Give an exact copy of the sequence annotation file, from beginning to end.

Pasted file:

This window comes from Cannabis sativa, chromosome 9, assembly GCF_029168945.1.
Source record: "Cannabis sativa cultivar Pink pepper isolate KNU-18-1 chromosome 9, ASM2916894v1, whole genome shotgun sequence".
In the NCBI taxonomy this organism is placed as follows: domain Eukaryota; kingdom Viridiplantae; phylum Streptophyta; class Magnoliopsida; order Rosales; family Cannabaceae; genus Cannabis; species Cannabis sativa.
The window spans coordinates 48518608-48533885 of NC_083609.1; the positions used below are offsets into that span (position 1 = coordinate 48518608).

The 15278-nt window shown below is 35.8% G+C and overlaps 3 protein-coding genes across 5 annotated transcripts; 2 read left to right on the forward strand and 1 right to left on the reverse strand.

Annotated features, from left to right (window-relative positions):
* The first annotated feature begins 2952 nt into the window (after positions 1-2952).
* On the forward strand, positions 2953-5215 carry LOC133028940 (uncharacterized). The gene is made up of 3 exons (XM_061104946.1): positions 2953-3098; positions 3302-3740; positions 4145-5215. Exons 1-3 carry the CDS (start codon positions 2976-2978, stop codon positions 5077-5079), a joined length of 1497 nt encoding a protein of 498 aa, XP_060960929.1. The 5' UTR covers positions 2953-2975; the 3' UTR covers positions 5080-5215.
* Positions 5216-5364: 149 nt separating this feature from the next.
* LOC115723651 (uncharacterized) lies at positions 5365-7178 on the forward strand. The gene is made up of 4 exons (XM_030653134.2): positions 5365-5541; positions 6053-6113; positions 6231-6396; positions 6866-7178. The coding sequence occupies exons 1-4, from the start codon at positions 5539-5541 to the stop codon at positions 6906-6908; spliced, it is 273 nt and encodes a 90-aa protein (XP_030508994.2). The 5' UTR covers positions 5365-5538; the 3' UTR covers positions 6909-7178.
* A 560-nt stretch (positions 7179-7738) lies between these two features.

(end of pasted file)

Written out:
This window comes from Cannabis sativa, chromosome 9, assembly GCF_029168945.1.
Source record: "Cannabis sativa cultivar Pink pepper isolate KNU-18-1 chromosome 9, ASM2916894v1, whole genome shotgun sequence".
In the NCBI taxonomy this organism is placed as follows: domain Eukaryota; kingdom Viridiplantae; phylum Streptophyta; class Magnoliopsida; order Rosales; family Cannabaceae; genus Cannabis; species Cannabis sativa.
The window spans coordinates 48518608-48533885 of NC_083609.1; the positions used below are offsets into that span (position 1 = coordinate 48518608).

The 15278-nt window shown below is 35.8% G+C and overlaps 3 protein-coding genes across 5 annotated transcripts; 2 read left to right on the forward strand and 1 right to left on the reverse strand.

Annotated features, from left to right (window-relative positions):
* The first annotated feature begins 2952 nt into the window (after positions 1-2952).
* On the forward strand, positions 2953-5215 carry LOC133028940 (uncharacterized). The gene is made up of 3 exons (XM_061104946.1): positions 2953-3098; positions 3302-3740; positions 4145-5215. Exons 1-3 carry the CDS (start codon positions 2976-2978, stop codon positions 5077-5079), a joined length of 1497 nt encoding a protein of 498 aa, XP_060960929.1. The 5' UTR covers positions 2953-2975; the 3' UTR covers positions 5080-5215.
* Positions 5216-5364: 149 nt separating this feature from the next.
* LOC115723651 (uncharacterized) lies at positions 5365-7178 on the forward strand. The gene is made up of 4 exons (XM_030653134.2): positions 5365-5541; positions 6053-6113; positions 6231-6396; positions 6866-7178. The coding sequence occupies exons 1-4, from the start codon at positions 5539-5541 to the stop codon at positions 6906-6908; spliced, it is 273 nt and encodes a 90-aa protein (XP_030508994.2). The 5' UTR covers positions 5365-5538; the 3' UTR covers positions 6909-7178.
* A 560-nt stretch (positions 7179-7738) lies between these two features.